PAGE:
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Has Banking Become Too Complicated for the Good of the Industry

Updated: Dec 13, 2021

It must be stated that banking is an incredibly important industry which is based off a very simple concept people with more money than they know what to do with can keep it in a safe and secure institution which subsequently can then lend out money to people with good ideas who wish to start businesses but do not have the required capital. The bank then gives a small incentive to the depositors in the form of interest and then charge the same people a higher premium to the borrowers, thus making a profit for the service that they provide as a financial intermediary between all the parties involved. On such a scale we have today, this is very profitable, even more so with the system becoming more complex over time with things like fractional reserve banking and alternative capital sources. But if we strip all of that away we will find that the heart of banking is this simple mechanism for all of the hate that banks get they can do a lot of good in an economy to people who want a safe place to keep their money they offer an almost guarantee that the money left with them will still be there a day, a month, a century from when it was deposited. The bank also states that the money will be accessible online, over the phone or from a collection of numerous ATM's or in the form of debit cards.

To the people who want to borrow money, they are to go-to institution for a fair loan based on lending parameters developed on time. Many may dislike credit cards and employment checks that derive from modern banking, but this is why so many people are paying below 3% on their mortgages when it used to be a whopping 15% or higher. Banks have become masters of mitigating risk by making everything as uniform as possible, so uniform that home loans can be bought and sold like commodities in the financial markets. But even securitisation, which was the catalyst for the global financial crisis, is still not the reason modern banking is broken.

Banking is running into a problem today where it has become so consolidated that no one can effectively perform its role as a financial service to the everyday person. The 2008 financial crisis has broke banking so much that we may be at a point where we can no longer fix it.

The current issue in banking started in the mid 90's, back then computers were just beginning to start taking over decision making where as the majority was done through human interactions and reputations based on trust. Before this time, if you wanted a loan, most of it went through the local bank manager and your relationship with them. The manager would sit down with the potential applicant in their office and look over the basic numbers such as assets, liabilities and job, all the stuff banks look at today. Another thing is that the bank manager may ask a respected member of the community to vouch for them such as their parents or someone at their workplace, this vouch carried no legal basis of liability, however, it means if the same people wanted to get a loan themselves, they had to be brutally honest as their reputation may be damaged if they hid information or lied. This caused problems for the banks. Bank managers were expensive as staff with equal pay to a doctor or high end lawyer, where as bank managers now are just glorified HR and credit card salesmen. The next issue was scalability, if a bank wanted to expand into a new city, it would be without basic information such as reputation, meaning expansion was a risky venture. Someone with terrible financial conduct could walk into the new bank, pull a scam with some charm and walk out with a loan, never to be seen again. Thanks to computers and credit systems, these flaws were patched for banks.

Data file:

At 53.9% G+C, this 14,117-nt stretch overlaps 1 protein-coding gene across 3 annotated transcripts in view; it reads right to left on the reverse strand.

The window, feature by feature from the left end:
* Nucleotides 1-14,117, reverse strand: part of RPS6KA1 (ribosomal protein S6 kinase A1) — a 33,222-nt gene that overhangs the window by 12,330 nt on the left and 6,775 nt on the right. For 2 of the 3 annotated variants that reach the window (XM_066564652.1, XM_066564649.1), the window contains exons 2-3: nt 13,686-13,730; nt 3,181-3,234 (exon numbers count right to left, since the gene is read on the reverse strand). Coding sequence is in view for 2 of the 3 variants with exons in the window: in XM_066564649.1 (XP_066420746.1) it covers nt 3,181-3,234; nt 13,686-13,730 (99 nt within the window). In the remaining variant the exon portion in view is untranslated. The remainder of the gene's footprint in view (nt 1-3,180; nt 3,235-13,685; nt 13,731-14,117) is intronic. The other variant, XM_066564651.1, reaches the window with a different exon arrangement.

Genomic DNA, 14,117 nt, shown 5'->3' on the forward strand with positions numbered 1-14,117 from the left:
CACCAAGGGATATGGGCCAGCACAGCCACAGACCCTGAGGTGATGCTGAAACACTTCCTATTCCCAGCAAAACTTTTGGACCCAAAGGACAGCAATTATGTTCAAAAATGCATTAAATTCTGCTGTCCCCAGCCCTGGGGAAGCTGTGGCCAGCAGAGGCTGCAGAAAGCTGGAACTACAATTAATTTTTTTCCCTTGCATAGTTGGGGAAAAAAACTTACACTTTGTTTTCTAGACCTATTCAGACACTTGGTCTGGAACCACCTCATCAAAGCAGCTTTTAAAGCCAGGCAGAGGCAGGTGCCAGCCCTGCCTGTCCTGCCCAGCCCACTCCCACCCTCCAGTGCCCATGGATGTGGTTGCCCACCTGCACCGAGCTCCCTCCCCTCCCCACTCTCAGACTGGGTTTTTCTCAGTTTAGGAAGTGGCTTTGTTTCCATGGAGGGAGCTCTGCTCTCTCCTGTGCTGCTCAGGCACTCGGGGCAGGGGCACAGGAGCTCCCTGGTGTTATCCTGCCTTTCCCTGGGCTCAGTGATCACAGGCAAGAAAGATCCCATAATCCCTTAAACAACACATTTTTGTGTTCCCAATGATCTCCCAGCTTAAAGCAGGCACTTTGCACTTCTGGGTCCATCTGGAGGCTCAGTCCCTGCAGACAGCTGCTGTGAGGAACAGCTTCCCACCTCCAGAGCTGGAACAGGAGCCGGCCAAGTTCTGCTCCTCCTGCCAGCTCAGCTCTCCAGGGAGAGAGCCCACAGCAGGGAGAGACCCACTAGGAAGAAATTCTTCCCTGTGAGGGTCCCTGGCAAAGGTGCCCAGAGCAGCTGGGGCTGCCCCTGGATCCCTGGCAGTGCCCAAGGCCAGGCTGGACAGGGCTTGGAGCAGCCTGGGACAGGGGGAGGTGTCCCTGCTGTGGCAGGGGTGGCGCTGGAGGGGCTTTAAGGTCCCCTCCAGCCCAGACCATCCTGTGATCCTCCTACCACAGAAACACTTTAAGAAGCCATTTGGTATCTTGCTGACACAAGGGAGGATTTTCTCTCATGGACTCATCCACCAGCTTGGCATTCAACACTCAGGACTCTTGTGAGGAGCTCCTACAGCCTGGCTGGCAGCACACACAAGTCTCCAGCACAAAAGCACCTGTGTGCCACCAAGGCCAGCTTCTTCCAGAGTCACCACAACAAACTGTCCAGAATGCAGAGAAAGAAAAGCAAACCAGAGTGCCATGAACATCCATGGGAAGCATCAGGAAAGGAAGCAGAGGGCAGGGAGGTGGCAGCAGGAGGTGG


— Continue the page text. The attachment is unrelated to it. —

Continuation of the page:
Today, your credit score has replaced the relationship needed with the bank and they don't even know your name. They just read off your nationally available credit file and its too profitable to pool this data together, making obtaining a mortgage or a small loan very difficult. In the mid 90's, there were 20 or so large banks looking for market dominance but now there is only 4. Through a series of mergers and bankruptcies, banks have become very generic for the sake of self preservation. Even though this makes good business sense, it is not good for society at large. Some people have good credit scores, a stable income and some savings and still get declined for a loan due to the rigid parameters. If you live off tips for your income or royalties or work gig to gig or government allowances. With big banks, this supplementary income is not popular because it requires some critical thinking behind the computer code that is built for average 9-5 people. The irony is that these types of supplementary income can be more secure and consistent than a salary but because a computer does not understand that these incomes do not produce one income number per year, every year, it has to either deny the application or be extra conservative. Often these major banks will just reject these loans and the applicants will have to go with smaller lenders who have higher interest rates. Interestingly enough, this will be the same bank who provide these non-prime loans. This stunts a lot of people from growing out their business and are forced to either shut down or get a 9-5 job like most of the population. Even though the backbone of any economy is small business, banks are now unwilling to loan to small businesses in favour of large businesses with many assets.

In summary, the fundamental banking system is important to the prosperity of humanity and has been for thousands of years, however, in recent times it must be questioned if these new rigid computerised rules are really for the good of everything or just a way to play it safe for a business.


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